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The Illinois State Historical Society Officers

President: David W. Scott, Springfield
President Pro Tem: Marvin W. Ehlers, Deerfield
Treasurer: Arthur M. Martin, Chicago


Directors, Terms Expire in 2005
Leah J. Axelrod, Chicago
Herbert Channick, Rockford
Redd Griffin, Oak Park
Russell Lewis, Chicago
John Power, Jacksonville

Directors, Terms Expire in 2006
Larry Douglas, Belknap
Stuart Fliege, Springfieldd
Roger Bridges, Bloomington
Ellsworth Mills, II, Highland Park
Mary "Happy" Dean, Peoria

Directors, Terms Expire in 2007
Michael Bakalis, Chicago
Michael Batinski, Carbondale
Elaine Egdorf, Homewood
Shirley Portwood, Godfrey
Theodore Wachholz, Arlington Heights

Tom Teague, Executive Director
William Furry, Assistant Director
Mary Lou Johnsrud, Office Manager

          Advisory Board 2004-2005
Robert Adamson, Wheaton
David Badillo, Oak Park
Terry Barnhart, Charleston
John Craig, Springfield
Tim Draper, Sugar Grove
Lawrence Hansen, River Forest
Thomas O. Kay, Wheaton
Alfred Klairmont, Highland Park
Lindell Loveless, Gillespie
Jon Musgrave, Marion
Mark Sorensen, Decatur
Patricia Walton, Hanover Park
John Weck, Sycamore
Dennis Williams, Quincy
Robyn Williams, Harrisburg
Randall Witter, Springfield

            Living Past Presidents
Alexander Summers, San Diego, CA
Robert M. Sutton, Urbana
Gunnar Benson, Sterling
Donald F. Tingley, Savoy
Victor Hicken, Macomb
Katie Fiene Birchler, Chester
Samuel Lilly, Downers Grove
David J. Maurer, Charleston
Wilma Lund, Springfield
Patricia Wallace-Christian, Durham, CT
Mark A. Plummer, Normal
John T. Trutter, Northfield
E. Duane Elbert, Forrest
Raymond E. Hauser, St. Charles
Patricia Grimmer, Carbondale
John Power, Jacksonville
Robert J. Klaus, Chicago
Michael J. McNerney, Carbondale
Robert McColley, Urbana
Barbara M. Posadas, DeKalb
Rand Burnette, Jacksonville

Illinois Heritage
A Publication of The Illinois State Historical Society

July-August 2004                                                          Volume 7 Number 4


3    President's message

4    Letters

4    News

27  New members


6    Small town, big dreams
      Atlanta revitalizes its dream along the "Mother Road"

10   The land of milk and honey
      Southern Illinois has been called "Egypt" for two centuries. Here's why.

16   Lincoln or bust?

18   The pearl of Peru
       Maud Powell played for millions, but her heart was in the Fox River Valley

6     Shabbona's ride
       Flag Creek ballad recalls Pottawatomie chief who protected early settlers


24    Fiddling the Northwest Passage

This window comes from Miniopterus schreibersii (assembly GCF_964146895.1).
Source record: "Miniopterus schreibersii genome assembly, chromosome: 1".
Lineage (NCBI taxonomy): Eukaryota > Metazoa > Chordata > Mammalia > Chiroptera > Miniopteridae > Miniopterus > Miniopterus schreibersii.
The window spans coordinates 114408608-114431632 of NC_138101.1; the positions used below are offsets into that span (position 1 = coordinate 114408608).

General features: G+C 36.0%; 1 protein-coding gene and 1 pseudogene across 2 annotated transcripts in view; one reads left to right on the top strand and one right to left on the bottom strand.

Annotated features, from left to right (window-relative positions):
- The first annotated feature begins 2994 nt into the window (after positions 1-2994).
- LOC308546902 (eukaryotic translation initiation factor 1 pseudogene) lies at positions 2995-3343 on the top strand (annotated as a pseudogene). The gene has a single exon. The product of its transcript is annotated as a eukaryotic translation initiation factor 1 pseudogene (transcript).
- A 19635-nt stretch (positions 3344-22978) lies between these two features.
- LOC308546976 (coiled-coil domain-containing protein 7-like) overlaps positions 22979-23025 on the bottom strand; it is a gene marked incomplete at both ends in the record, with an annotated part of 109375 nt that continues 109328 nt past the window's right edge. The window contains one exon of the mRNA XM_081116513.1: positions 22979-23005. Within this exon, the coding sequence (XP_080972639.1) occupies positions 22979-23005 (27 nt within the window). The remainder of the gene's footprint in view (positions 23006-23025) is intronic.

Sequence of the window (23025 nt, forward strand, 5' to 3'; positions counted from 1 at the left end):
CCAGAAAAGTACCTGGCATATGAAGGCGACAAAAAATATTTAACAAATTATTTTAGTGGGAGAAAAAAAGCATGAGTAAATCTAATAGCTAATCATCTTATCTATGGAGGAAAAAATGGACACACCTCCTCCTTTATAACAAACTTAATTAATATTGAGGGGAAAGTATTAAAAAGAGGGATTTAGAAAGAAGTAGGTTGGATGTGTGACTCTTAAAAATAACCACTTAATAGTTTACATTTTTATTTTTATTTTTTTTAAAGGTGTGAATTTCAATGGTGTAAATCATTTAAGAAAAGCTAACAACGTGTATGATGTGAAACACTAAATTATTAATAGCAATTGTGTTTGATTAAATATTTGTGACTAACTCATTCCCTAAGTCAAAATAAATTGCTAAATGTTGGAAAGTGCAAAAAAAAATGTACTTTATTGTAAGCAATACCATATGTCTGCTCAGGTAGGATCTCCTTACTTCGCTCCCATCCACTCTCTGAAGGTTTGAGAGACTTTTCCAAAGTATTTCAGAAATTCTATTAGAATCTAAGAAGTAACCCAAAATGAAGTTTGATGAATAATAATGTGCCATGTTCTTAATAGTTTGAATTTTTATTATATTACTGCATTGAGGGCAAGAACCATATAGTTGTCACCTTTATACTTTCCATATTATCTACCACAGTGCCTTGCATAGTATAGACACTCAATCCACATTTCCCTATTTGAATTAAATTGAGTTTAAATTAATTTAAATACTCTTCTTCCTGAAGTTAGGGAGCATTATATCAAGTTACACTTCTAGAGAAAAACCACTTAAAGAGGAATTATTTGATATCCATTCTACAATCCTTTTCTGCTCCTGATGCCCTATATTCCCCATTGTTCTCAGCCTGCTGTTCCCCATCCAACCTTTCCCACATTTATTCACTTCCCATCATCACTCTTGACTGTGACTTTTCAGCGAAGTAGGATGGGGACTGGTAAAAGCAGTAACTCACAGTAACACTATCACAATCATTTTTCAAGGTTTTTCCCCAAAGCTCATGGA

25    Grierson's Raid

To our readers

The legends and lore of Illinois are truly fascinating. From Egypt to the shores of Lake Michigan, the stories of our Prairie State--the "Sucker" state to our Nineteenth Century forebearers--have filled volumes and will continue to do so. And new history is being written every day.

In this issue of Illinois Heritage we look at several chapters in our common history and reflect on the legends that still hold our imagination and shape our identity. In the poem, "Shabbona's Ride," a 75-plus year old heroic narrative recently uncovered at the Illinois State Historical Library (recently renamed the Abraham Lincoln Presidential Library), we remember the Pottawatomie chieftain who risked his life to save early settlers. It is a remarkable antique verse that reveals much about our early Illinois identity, and about the hardships our sturdy ancestors endured.

In "The land of milk and honey," Jon Musgrave explores the origins of that curious region of the state nicknamed "Egypt." Though long associated with the "winter of the deep snow," and occasionally with a risque belly dancer who had more shakes than the New Madrid earthquake,

Egypt has more history than any other region in Illinois.

In "Atlanta rebound," Tom Teague visits a little town on the prairie to tell us of its hopes and dreams for a rebirth along the historic "Mother Road." It's a story that will inspire and perhaps motivate other communities to revitalize their towns.

You'll find our regular features here, too: "History online," book reviews, and short features about lllinoisans who've made us proud. Be sure to read our profile of violinist Maud Powell, the most famous citizen of Peru, who dazzled audiences around the world long before women had a public stage in the arts. Her statue in the Peru plaza is worth a pilgrimage to the Fox River Valley.

It's all a part of our common Illinois heritage. Read it and share us with a neighbor. And, as always, if you know someone who'd love to be receiving our publications, drop us a line. We'll send a sample copy out and an invitation to join the Illinois State Historical Society.

Best wishes for a wonderful summer,

William Furry

Illinois Heritage | 2

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